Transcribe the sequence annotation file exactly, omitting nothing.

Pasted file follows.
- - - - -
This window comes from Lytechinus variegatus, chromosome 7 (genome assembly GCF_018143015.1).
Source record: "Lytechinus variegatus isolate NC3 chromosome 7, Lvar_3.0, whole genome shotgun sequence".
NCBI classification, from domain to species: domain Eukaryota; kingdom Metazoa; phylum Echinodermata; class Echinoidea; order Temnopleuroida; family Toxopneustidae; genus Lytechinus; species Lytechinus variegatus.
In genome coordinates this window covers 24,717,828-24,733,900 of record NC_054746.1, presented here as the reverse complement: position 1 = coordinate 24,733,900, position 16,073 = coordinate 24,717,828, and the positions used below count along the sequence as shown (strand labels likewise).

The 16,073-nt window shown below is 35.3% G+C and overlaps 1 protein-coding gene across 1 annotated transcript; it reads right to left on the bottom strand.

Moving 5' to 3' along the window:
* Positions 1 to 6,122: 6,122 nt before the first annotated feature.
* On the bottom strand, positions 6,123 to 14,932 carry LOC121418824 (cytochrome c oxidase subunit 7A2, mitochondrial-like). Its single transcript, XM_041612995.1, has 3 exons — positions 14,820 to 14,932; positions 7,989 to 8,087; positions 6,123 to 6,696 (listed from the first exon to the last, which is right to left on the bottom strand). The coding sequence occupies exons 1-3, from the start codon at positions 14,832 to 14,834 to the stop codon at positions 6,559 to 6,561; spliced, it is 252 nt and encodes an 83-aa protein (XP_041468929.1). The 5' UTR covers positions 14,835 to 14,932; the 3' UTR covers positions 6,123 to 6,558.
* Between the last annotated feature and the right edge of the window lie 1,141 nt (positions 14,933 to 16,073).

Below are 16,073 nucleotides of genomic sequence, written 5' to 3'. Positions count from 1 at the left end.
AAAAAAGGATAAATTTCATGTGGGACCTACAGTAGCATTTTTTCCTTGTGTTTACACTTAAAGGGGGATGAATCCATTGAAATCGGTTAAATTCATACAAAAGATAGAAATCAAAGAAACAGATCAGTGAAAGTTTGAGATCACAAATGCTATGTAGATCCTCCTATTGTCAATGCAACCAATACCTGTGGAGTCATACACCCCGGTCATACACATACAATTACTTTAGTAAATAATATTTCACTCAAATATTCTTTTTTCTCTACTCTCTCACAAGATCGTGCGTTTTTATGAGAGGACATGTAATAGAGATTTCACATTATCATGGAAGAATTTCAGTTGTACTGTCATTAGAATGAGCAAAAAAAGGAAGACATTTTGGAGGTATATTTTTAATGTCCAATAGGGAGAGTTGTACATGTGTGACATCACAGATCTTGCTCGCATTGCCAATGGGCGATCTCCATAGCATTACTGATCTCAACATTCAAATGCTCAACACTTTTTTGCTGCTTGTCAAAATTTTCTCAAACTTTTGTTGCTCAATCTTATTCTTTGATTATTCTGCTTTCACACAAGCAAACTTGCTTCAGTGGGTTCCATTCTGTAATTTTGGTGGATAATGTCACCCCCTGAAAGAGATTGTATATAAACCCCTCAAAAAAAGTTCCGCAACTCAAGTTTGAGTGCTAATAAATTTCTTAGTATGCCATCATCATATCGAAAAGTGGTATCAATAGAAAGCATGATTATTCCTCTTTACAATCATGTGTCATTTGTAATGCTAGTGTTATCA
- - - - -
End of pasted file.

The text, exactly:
This window comes from Lytechinus variegatus, chromosome 7 (genome assembly GCF_018143015.1).
Source record: "Lytechinus variegatus isolate NC3 chromosome 7, Lvar_3.0, whole genome shotgun sequence".
NCBI classification, from domain to species: domain Eukaryota; kingdom Metazoa; phylum Echinodermata; class Echinoidea; order Temnopleuroida; family Toxopneustidae; genus Lytechinus; species Lytechinus variegatus.
In genome coordinates this window covers 24,717,828-24,733,900 of record NC_054746.1, presented here as the reverse complement: position 1 = coordinate 24,733,900, position 16,073 = coordinate 24,717,828, and the positions used below count along the sequence as shown (strand labels likewise).

The 16,073-nt window shown below is 35.3% G+C and overlaps 1 protein-coding gene across 1 annotated transcript; it reads right to left on the bottom strand.

Moving 5' to 3' along the window:
* Positions 1 to 6,122: 6,122 nt before the first annotated feature.
* On the bottom strand, positions 6,123 to 14,932 carry LOC121418824 (cytochrome c oxidase subunit 7A2, mitochondrial-like). Its single transcript, XM_041612995.1, has 3 exons — positions 14,820 to 14,932; positions 7,989 to 8,087; positions 6,123 to 6,696 (listed from the first exon to the last, which is right to left on the bottom strand). The coding sequence occupies exons 1-3, from the start codon at positions 14,832 to 14,834 to the stop codon at positions 6,559 to 6,561; spliced, it is 252 nt and encodes an 83-aa protein (XP_041468929.1). The 5' UTR covers positions 14,835 to 14,932; the 3' UTR covers positions 6,123 to 6,558.
* Between the last annotated feature and the right edge of the window lie 1,141 nt (positions 14,933 to 16,073).

Below are 16,073 nucleotides of genomic sequence, written 5' to 3'. Positions count from 1 at the left end.
AAAAAAGGATAAATTTCATGTGGGACCTACAGTAGCATTTTTTCCTTGTGTTTACACTTAAAGGGGGATGAATCCATTGAAATCGGTTAAATTCATACAAAAGATAGAAATCAAAGAAACAGATCAGTGAAAGTTTGAGATCACAAATGCTATGTAGATCCTCCTATTGTCAATGCAACCAATACCTGTGGAGTCATACACCCCGGTCATACACATACAATTACTTTAGTAAATAATATTTCACTCAAATATTCTTTTTTCTCTACTCTCTCACAAGATCGTGCGTTTTTATGAGAGGACATGTAATAGAGATTTCACATTATCATGGAAGAATTTCAGTTGTACTGTCATTAGAATGAGCAAAAAAAGGAAGACATTTTGGAGGTATATTTTTAATGTCCAATAGGGAGAGTTGTACATGTGTGACATCACAGATCTTGCTCGCATTGCCAATGGGCGATCTCCATAGCATTACTGATCTCAACATTCAAATGCTCAACACTTTTTTGCTGCTTGTCAAAATTTTCTCAAACTTTTGTTGCTCAATCTTATTCTTTGATTATTCTGCTTTCACACAAGCAAACTTGCTTCAGTGGGTTCCATTCTGTAATTTTGGTGGATAATGTCACCCCCTGAAAGAGATTGTATATAAACCCCTCAAAAAAAGTTCCGCAACTCAAGTTTGAGTGCTAATAAATTTCTTAGTATGCCATCATCATATCGAAAAGTGGTATCAATAGAAAGCATGATTATTCCTCTTTACAATCATGTGTCATTTGTAATGCTAGTGTTATCA